Associate Professor Amanda Spurdle and PhD student Bryony Thompson led a global effort to refine genetic information in an international database. It means doctors can now access the publicly-available data and give patients a truer picture of their familial risk.
“The model – using the expertise of researchers and clinicians across the world with a particular knowledge of a rare disease – essentially turns indecipherable sequencing data into real knowledge that can have a clinical benefit,” Associate Professor Spurdle said.
The research focussed on the genetic faults responsible for Lynch Syndrome, an inherited, familial condition that increases the risk of bowel and endometrial cancer. Lynch Syndrome is responsible for up to 5% of cases.
“Some patients who have genetic testing for Lynch Syndrome are told they have ‘variants of uncertain significance’ which is an inconclusive result,” Associate Professor Spurdle said.
“These people are left in a kind of genetic limbo, unsure of whether they face the higher risk of cancer, or whether their family members are also at risk.”
“As a result of this work, doctors can more conclusively say whether those patients have Lynch Syndrome, and therefore whether they are at a higher risk of getting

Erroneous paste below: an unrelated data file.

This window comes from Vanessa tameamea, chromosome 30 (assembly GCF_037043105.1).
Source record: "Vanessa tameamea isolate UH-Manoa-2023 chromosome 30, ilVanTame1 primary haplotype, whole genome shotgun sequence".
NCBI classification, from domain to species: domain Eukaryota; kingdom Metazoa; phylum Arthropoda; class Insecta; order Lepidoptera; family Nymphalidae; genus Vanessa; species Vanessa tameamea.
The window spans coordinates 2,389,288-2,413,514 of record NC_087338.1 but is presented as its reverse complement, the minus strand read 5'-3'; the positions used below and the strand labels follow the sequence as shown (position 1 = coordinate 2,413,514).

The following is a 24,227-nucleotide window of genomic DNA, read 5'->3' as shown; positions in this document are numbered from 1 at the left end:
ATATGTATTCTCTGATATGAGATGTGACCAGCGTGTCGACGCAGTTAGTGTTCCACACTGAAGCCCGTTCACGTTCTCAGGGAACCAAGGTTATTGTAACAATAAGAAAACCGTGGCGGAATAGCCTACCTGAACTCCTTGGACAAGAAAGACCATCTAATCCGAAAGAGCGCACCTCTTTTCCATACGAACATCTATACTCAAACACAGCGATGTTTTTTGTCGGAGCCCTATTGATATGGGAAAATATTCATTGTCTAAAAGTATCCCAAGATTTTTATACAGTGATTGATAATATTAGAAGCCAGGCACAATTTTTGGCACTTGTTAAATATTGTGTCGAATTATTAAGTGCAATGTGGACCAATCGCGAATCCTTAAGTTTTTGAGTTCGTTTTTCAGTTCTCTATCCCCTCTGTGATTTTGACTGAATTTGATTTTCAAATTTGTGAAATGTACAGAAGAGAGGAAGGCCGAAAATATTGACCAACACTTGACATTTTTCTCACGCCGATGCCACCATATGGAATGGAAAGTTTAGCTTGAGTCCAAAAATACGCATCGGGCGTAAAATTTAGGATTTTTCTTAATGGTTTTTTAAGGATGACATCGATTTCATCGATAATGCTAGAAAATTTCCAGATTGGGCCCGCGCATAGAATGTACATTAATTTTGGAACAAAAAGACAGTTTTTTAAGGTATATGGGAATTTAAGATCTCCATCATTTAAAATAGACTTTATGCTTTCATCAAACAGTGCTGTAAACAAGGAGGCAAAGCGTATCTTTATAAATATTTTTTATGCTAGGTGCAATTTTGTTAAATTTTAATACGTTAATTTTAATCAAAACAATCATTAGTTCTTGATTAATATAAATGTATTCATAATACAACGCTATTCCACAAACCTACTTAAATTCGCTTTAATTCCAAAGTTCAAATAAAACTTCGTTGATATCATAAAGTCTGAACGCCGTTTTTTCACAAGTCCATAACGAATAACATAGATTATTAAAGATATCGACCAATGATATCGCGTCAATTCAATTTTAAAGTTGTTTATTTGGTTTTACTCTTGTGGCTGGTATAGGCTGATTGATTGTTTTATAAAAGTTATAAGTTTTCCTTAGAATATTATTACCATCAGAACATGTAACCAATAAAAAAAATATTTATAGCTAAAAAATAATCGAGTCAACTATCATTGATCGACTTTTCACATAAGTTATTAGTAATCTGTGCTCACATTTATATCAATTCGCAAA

“The reverse of that is that we may also ease the worry of some people who’ve had inconclusive results.”
The research team was coordinated by Professor Maurizio Genuardi from the University of Florence and Professor Finlay Macrae from the Royal Melbourne Hospital. The International Society for Gastrointestinal Tumours (InSiGHT) committee pooled data from across the world on thousands of different gene changes.
“Through this collaborative effort, we can be confident of our counselling advice to families, offer them testing for the gene fault, and, if they carry it, help them closely monitor their health and take preventative measures,” Associate Professor Spurdle said.
The findings are published today in Nature Genetics and can be viewed at http://dx.doi.org/10.1038/ng.2854
QIMR Berghofer scientists were funded by Cancer Council Australia and Cancer Council Queensland, and the InSiGHT database and curator John-Paul Plazzer were supported by The Royal Melbourne Hospital Foundation, The Hicks Foundation, and the Cancer Council of Victoria.
CANCER FACTS: Bowel cancer kills about 4000 Australians each year, making it the second leading cause of cancer death. 14,000 new cases are diagnosed annually. Endometrial (uterine) cancer is the most common gynaecological cancer, killing 300 Australian women a year. There are about 2000 cases annually.
QIMR Berghofer Medical Research Institute is a world leading translational research institute. Our research focuses on cancer, infectious diseases, mental health and a range of complex diseases. Working in close collaboration with clinicians and other research institutes, our aim is to improve health by developing new diagnostics, better treatments and prevention strategies.
QIMR Berghofer gratefully acknowledges the support of the Queensland Government.